Reading this, thinking about it, praying those words over and over, I found myself reassured. Yes, we are in the midst of a pandemic, and I have no idea what will happen next. Each day we hear dire reports and new statistics read by voices tinged with gloom. We see helpless figures standing at podiums, trying to reassure us, trying to look like they know what they are doing… trying to look like they are in charge.   But, in fact, we know that regardless of their position or title, they are just as powerless as the rest of us.  We know who is really in charge.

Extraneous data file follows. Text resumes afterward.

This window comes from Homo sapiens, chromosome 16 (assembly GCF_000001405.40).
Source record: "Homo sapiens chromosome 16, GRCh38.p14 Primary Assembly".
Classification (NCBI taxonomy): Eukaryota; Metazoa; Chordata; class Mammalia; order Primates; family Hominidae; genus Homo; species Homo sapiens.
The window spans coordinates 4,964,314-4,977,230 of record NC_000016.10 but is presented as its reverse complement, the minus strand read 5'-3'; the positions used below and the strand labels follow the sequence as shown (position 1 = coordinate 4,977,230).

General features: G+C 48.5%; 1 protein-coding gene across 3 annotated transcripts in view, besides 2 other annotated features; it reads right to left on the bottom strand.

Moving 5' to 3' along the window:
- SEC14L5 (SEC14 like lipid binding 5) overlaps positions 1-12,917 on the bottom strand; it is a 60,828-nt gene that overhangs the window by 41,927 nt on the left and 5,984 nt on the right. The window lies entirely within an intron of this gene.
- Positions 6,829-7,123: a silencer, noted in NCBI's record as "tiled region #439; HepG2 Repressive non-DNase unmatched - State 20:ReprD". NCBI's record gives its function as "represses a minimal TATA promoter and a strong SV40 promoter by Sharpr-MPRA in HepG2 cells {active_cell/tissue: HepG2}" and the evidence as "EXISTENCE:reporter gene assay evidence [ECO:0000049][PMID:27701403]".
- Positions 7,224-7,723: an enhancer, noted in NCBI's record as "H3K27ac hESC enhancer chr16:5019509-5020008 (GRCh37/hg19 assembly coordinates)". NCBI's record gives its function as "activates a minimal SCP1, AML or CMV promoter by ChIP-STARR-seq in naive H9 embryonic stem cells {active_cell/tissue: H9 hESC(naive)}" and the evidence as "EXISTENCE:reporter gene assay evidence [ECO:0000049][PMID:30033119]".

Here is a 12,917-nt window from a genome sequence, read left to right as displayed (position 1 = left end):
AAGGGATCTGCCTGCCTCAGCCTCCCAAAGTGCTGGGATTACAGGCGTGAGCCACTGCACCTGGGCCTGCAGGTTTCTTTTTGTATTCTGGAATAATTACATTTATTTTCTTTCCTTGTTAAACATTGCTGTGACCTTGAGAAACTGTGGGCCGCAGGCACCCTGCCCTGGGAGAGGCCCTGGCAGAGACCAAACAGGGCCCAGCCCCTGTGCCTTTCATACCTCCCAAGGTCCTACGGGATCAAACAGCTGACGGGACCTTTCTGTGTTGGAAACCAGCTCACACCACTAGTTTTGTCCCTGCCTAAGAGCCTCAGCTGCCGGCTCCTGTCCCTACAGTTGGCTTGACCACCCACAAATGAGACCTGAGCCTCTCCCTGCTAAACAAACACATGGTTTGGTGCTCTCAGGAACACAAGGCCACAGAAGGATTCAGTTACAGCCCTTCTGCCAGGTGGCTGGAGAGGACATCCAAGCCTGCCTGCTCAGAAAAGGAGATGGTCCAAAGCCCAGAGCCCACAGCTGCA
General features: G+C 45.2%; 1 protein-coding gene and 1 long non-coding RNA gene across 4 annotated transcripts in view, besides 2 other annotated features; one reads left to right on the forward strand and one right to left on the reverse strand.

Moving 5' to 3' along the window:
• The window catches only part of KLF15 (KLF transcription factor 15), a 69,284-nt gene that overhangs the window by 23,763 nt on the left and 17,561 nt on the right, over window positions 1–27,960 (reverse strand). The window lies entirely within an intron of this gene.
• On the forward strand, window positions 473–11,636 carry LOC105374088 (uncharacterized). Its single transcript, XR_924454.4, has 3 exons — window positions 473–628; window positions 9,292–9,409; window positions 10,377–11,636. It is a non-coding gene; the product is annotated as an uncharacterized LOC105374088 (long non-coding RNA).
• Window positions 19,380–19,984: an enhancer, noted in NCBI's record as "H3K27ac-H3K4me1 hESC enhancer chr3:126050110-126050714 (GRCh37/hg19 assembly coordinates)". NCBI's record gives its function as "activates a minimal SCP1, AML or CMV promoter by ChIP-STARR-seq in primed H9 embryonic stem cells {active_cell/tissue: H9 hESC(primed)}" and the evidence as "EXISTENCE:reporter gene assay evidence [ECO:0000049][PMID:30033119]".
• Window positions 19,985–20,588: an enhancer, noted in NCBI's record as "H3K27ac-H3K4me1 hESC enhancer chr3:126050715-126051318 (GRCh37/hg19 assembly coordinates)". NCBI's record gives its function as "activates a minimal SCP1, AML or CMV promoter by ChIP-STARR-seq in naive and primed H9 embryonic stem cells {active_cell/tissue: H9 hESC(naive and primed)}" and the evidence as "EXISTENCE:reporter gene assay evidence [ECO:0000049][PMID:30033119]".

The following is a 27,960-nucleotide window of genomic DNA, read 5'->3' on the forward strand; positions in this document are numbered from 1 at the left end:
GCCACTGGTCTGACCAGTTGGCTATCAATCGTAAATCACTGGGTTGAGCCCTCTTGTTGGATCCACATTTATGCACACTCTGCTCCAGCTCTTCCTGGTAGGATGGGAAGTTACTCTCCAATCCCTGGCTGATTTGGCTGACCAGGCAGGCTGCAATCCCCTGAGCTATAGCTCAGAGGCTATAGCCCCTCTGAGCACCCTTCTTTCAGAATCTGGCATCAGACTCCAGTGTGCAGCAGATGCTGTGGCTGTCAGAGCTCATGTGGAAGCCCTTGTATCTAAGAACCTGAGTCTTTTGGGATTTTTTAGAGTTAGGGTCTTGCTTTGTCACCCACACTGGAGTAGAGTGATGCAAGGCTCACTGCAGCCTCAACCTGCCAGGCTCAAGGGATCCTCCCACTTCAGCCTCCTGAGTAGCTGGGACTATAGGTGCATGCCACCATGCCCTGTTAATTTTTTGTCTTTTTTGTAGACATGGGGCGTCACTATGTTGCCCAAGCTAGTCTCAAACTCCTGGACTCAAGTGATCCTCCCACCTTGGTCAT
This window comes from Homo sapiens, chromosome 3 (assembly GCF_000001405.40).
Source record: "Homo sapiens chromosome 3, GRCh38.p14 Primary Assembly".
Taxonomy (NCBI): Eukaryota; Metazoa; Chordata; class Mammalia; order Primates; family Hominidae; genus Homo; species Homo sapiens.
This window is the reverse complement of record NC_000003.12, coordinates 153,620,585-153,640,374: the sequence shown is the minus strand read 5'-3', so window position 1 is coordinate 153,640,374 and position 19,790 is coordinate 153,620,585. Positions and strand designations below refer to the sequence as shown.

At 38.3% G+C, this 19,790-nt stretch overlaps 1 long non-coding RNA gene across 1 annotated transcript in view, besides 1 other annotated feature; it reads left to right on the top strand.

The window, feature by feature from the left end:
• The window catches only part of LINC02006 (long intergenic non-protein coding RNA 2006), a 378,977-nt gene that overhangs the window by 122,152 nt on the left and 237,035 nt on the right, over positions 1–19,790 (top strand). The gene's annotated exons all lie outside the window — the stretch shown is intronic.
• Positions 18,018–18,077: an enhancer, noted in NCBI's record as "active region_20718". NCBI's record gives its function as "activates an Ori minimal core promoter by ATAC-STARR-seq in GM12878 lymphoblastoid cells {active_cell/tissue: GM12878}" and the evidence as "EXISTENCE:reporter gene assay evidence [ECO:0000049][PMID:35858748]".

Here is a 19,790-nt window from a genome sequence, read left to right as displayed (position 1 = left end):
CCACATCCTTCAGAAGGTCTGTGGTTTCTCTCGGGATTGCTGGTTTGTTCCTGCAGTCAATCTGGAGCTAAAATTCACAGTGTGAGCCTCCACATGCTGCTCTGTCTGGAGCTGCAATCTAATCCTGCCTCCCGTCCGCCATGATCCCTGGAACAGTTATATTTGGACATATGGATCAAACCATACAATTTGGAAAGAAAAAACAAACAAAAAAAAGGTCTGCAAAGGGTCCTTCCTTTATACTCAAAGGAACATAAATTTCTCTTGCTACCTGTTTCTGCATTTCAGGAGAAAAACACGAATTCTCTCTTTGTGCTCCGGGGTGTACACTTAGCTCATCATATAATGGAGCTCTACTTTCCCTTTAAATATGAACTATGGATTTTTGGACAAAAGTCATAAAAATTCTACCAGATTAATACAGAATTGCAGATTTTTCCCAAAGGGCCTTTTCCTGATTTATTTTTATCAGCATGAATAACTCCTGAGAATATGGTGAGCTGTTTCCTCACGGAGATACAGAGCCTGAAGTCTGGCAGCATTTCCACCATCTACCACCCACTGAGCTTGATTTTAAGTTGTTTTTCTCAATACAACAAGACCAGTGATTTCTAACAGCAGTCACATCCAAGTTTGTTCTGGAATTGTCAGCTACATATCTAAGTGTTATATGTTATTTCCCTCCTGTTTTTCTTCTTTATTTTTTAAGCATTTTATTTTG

And we don’t need to be afraid.  Even in the midst of a crisis, when our so-called leaders seem as confused and frightened as the rest of us, we don’t need to be afraid. The fact is, no matter what comes next, the happy ending has already been announced. We are loved. We are redeemed. And even in our darkest hour, when we feel utterly helpless and alone, there is a tender voice that calls each of us by name. And it is the loving voice of one who is and always has been in control.